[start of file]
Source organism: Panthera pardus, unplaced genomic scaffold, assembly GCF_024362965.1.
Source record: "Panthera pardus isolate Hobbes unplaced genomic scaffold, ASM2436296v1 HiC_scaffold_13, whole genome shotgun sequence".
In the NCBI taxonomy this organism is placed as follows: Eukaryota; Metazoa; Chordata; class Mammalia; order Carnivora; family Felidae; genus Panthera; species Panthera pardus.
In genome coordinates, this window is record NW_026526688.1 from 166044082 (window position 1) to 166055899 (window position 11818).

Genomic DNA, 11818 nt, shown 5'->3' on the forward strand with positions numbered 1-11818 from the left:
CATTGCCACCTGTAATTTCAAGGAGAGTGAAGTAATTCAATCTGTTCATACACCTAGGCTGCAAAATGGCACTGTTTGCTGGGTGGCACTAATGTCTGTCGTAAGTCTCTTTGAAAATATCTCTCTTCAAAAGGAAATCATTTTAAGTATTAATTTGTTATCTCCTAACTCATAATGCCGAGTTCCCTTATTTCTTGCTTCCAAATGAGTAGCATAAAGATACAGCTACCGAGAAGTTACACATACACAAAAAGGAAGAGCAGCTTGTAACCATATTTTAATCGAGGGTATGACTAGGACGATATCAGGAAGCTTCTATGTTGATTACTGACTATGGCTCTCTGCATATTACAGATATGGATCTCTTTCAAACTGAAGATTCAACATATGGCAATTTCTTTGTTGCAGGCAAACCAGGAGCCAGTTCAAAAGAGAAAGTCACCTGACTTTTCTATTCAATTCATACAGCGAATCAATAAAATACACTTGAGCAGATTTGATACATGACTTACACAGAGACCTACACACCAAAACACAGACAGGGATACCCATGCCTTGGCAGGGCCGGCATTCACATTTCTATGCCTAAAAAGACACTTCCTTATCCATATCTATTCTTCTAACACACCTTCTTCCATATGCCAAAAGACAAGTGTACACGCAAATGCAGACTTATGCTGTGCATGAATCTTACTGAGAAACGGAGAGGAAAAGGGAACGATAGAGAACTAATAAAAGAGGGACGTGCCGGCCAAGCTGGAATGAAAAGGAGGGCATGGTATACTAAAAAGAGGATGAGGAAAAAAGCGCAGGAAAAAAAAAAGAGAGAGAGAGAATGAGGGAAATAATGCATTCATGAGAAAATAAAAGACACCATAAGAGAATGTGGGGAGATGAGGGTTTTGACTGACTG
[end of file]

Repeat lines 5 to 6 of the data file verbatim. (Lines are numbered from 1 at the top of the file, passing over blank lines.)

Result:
Genomic DNA, 11818 nt, shown 5'->3' on the forward strand with positions numbered 1-11818 from the left:
CATTGCCACCTGTAATTTCAAGGAGAGTGAAGTAATTCAATCTGTTCATACACCTAGGCTGCAAAATGGCACTGTTTGCTGGGTGGCACTAATGTCTGTCGTAAGTCTCTTTGAAAATATCTCTCTTCAAAAGGAAATCATTTTAAGTATTAATTTGTTATCTCCTAACTCATAATGCCGAGTTCCCTTATTTCTTGCTTCCAAATGAGTAGCATAAAGATACAGCTACCGAGAAGTTACACATACACAAAAAGGAAGAGCAGCTTGTAACCATATTTTAATCGAGGGTATGACTAGGACGATATCAGGAAGCTTCTATGTTGATTACTGACTATGGCTCTCTGCATATTACAGATATGGATCTCTTTCAAACTGAAGATTCAACATATGGCAATTTCTTTGTTGCAGGCAAACCAGGAGCCAGTTCAAAAGAGAAAGTCACCTGACTTTTCTATTCAATTCATACAGCGAATCAATAAAATACACTTGAGCAGATTTGATACATGACTTACACAGAGACCTACACACCAAAACACAGACAGGGATACCCATGCCTTGGCAGGGCCGGCATTCACATTTCTATGCCTAAAAAGACACTTCCTTATCCATATCTATTCTTCTAACACACCTTCTTCCATATGCCAAAAGACAAGTGTACACGCAAATGCAGACTTATGCTGTGCATGAATCTTACTGAGAAACGGAGAGGAAAAGGGAACGATAGAGAACTAATAAAAGAGGGACGTGCCGGCCAAGCTGGAATGAAAAGGAGGGCATGGTATACTAAAAAGAGGATGAGGAAAAAAGCGCAGGAAAAAAAAAAGAGAGAGAGAGAATGAGGGAAATAATGCATTCATGAGAAAATAAAAGACACCATAAGAGAATGTGGGGAGATGAGGGTTTTGACTGACTG